The real Slim Shady stands up the fans on his European tour
Eminem has cancelled his forthcoming European tour due to exhaustion, amid rumours that the best-selling rap artist is preparing to step back from the limelight.
The US rapper said yesterday that he was cancelling his "Anger Management" tour, due to run from 1 to 17 September, including four dates in Britain and Ireland. A statement on his website said: "Eminem is currently being treated for exhaustion, complicated by other medical issues."
The Detroit rapper, whose real name is Marshall Mathers, was due to appear at the Milton Keynes Bowl, Edinburgh's Murrayfield Stadium and the Lancashire Cricket Ground in Manchester. He was to conclude the tour in Ireland, at Slane Castle in Co Meath, alongside his rap protégés D12 and 50 Cent. The 80,000 tickets for Slane Castle sold out in less than two hours when they went on sale on 10 June.
While still one of the best-selling artists on the planet, Eminem is no longer surrounded by theexcitement of five years ago when he released The Marshall Mathers LP. Insiders have suggested this is as much down to Eminem's own desire to diversify into music producing and other projects including his film 8 Mile, as the changing fashions of the music industry.
His last album, Encore, went to No 1 across the world, selling 11m copies globally, including 1.2m copies in the UK.
It still has a long way to go, however, before matching the success of the The Marshall Mathers LP, featuring the hit singles "Stan" and "The Real Slim Shady", which has sold more than 19m copies worldwide and 2.2m copies in the UK. The Eminem Show, released in 2002, sold more than 19m copies worldwide.
Hattie Collins, editor of urban music magazine RWD, said: "If you look at record sales of the last album it's clear they are declining and his popularity is not what it was. That's kind of inevitable in hip hop - most rappers struggle to go past four or five albums. I see him going into production and just doing the odd guest spot on a track, causing a commotion when he does.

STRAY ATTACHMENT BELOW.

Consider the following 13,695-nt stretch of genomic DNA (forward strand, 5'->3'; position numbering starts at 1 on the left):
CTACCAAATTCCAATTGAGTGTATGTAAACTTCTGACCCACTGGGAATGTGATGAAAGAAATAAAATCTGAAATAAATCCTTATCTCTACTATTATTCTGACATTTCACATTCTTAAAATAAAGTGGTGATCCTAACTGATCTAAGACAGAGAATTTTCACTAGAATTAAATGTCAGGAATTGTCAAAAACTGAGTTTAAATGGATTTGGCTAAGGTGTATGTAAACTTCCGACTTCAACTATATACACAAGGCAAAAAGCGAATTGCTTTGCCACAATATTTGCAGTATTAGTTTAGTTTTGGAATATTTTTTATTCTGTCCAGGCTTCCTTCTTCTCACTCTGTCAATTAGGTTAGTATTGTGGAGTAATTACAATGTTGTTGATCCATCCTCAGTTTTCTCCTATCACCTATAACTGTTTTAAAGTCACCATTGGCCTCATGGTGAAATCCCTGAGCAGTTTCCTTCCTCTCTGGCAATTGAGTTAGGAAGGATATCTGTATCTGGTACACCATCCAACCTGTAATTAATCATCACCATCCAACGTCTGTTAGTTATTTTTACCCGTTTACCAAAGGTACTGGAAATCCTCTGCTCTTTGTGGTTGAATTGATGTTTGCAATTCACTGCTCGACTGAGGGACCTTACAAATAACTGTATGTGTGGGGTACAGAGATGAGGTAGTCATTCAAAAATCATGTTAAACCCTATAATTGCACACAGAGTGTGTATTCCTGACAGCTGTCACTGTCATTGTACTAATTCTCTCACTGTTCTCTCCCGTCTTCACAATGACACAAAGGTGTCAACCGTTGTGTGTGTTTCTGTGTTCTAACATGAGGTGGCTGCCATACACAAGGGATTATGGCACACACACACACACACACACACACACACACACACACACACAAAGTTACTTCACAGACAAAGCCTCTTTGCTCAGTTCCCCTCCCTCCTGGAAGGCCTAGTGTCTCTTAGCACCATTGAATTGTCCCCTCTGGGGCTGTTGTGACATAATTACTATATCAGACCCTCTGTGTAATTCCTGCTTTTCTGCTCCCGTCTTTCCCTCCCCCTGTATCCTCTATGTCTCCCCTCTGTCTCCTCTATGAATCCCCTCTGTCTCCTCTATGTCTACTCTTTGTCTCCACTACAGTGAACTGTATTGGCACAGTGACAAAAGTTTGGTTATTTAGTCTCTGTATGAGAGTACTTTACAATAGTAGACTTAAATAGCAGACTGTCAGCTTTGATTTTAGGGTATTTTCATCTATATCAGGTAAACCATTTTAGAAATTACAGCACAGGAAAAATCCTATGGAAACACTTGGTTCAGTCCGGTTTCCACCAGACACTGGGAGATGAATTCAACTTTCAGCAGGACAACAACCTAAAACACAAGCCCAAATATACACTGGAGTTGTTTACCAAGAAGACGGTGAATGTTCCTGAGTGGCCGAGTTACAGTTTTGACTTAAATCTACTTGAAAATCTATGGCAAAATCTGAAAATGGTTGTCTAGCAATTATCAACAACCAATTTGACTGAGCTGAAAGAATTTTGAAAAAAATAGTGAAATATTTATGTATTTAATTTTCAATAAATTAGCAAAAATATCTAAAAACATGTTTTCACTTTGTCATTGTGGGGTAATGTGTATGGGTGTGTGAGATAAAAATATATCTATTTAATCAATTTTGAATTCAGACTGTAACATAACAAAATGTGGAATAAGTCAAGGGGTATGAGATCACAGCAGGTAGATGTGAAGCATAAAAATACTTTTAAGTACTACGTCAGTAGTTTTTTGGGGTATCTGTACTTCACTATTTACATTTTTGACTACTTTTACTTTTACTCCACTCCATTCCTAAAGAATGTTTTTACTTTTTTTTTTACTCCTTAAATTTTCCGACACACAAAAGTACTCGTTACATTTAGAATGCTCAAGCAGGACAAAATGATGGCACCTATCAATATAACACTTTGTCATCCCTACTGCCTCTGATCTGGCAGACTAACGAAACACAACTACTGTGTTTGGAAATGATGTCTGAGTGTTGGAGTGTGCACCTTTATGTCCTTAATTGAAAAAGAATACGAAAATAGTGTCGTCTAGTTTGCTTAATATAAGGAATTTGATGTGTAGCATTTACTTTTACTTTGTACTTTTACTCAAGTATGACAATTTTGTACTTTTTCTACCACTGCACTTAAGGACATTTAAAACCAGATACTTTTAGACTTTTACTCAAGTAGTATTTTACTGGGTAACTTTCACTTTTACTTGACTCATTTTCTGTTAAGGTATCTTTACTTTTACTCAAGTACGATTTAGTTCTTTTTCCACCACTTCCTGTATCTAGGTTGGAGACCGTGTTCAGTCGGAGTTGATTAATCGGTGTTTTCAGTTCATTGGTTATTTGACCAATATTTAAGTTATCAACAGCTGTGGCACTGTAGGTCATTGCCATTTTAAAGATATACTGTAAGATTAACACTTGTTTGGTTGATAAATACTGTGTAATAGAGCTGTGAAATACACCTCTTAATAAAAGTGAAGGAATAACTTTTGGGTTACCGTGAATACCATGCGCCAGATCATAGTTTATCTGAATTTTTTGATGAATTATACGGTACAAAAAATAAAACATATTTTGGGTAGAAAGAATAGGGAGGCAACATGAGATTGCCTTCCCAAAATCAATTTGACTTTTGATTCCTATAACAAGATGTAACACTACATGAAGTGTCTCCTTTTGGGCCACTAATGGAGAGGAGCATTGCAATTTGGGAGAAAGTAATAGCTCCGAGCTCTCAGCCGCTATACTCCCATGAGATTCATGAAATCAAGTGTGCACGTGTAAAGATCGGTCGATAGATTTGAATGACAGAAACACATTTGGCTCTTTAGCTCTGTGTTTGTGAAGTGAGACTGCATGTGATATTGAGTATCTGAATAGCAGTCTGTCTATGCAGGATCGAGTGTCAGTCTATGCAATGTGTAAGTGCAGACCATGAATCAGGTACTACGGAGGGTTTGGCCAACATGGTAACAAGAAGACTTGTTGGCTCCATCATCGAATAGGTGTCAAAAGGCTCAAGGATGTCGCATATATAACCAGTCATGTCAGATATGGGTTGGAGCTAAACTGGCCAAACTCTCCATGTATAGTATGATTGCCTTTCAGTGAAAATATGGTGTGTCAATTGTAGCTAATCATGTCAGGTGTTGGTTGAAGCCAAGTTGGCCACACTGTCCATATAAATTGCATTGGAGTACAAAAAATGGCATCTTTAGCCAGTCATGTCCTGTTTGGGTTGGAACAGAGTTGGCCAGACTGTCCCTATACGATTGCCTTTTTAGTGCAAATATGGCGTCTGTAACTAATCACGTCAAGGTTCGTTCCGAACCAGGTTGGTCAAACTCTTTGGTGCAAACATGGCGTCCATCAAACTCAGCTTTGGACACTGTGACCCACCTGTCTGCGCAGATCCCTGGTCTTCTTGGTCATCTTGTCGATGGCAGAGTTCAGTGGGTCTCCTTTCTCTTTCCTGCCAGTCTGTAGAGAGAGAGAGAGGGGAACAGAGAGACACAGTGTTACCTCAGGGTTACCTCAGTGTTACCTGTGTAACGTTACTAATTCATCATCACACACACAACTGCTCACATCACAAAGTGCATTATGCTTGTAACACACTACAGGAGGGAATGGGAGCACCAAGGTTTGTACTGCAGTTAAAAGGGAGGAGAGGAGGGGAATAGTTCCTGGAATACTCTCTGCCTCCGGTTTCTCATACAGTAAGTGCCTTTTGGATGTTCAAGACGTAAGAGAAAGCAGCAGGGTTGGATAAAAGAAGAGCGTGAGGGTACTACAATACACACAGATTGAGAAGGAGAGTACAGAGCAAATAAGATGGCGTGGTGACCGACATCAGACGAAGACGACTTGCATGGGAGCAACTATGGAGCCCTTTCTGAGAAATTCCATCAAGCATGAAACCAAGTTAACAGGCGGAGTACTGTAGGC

"Hip hop tends to be a young person's game with people looking to who is hottest and freshest."
Gennaro Castaldo, head of press at HMV, said: "It's fair to say Eminem's profile is not quite at the same peak as The Marshall Mathers LP, although he arguably remains the number one male recording artist in the world. This may be partly due to Eminem devoting more time to other aspects of his career."
A spokesman for Polydor Records, which represents Eminem in the UK, said: "Eminem is the hottest artist in the world. There is no one else who is more talked about or selling as many records as Eminem."
The rapper Proof, Eminem's right-hand man onstage, recently said: "Em has definitely gotten to the level where he feels like he's accomplished everything he can accomplish in rap. He wants to kick back and get into the producing thing."
If Mathers is preparing to jettison his Eminem persona in favour of producing, he would be following in the footsteps of his mentor, Dr Dre, a former rapper with NWA who abandoned the mike in his 30s for a successful career as a producer.
Lord Mountcharles, the owner of Slane Castle, said he was stunned by Eminem's pull-out at such short notice. "In all the years that Slane has been running we've never been confronted by a scenario like this. I don't think the Rolling Stones or U2 would cancel a section owing to nervous exhaustion.
"I'm very taken aback. I'm trying to be judicious with my words. I'm not very happy about what has happened. I don't deem that I've had a proper explanation."
He said it was strange that the record company issued a statement without informing him.
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